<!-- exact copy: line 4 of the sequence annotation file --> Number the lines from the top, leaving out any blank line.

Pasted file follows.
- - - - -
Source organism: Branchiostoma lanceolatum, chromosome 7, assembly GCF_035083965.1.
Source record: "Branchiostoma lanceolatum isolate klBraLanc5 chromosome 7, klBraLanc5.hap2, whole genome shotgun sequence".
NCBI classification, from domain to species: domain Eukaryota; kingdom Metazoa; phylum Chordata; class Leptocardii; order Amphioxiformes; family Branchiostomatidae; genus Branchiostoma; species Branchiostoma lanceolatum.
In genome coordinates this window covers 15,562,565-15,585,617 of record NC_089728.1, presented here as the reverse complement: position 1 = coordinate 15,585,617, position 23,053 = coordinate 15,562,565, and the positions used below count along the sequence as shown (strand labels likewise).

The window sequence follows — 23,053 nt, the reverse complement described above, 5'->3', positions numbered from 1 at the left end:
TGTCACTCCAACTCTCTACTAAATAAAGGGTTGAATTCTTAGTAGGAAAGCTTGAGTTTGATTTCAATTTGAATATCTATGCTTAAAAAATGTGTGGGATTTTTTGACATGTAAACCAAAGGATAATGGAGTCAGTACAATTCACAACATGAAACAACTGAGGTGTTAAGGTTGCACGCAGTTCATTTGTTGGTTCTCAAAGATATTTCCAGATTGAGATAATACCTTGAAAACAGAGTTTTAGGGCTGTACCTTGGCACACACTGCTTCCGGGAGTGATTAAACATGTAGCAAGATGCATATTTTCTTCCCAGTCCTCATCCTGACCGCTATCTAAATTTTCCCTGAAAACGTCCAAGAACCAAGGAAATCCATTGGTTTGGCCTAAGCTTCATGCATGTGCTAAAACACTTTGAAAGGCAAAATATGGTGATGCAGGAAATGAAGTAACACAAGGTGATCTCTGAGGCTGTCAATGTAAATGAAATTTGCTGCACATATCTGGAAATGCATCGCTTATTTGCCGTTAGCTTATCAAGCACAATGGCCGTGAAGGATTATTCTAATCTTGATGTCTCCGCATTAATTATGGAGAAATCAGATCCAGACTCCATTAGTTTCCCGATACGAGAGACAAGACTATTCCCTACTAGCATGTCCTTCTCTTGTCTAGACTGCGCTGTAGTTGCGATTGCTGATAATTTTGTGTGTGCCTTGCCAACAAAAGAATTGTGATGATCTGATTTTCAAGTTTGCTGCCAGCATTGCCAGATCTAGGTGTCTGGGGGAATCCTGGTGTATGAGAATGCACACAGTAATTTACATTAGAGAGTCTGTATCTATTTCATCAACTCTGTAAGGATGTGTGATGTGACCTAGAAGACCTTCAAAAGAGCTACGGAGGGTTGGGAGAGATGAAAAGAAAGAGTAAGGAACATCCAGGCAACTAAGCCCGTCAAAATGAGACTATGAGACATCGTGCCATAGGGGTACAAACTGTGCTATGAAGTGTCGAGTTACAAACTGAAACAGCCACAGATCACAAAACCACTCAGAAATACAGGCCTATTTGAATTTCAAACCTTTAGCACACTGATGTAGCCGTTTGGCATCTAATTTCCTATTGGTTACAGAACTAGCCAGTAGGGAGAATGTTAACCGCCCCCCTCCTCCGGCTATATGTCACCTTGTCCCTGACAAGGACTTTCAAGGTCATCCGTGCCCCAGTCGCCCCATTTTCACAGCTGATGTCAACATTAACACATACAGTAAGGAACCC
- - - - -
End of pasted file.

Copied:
In genome coordinates this window covers 15,562,565-15,585,617 of record NC_089728.1, presented here as the reverse complement: position 1 = coordinate 15,585,617, position 23,053 = coordinate 15,562,565, and the positions used below count along the sequence as shown (strand labels likewise).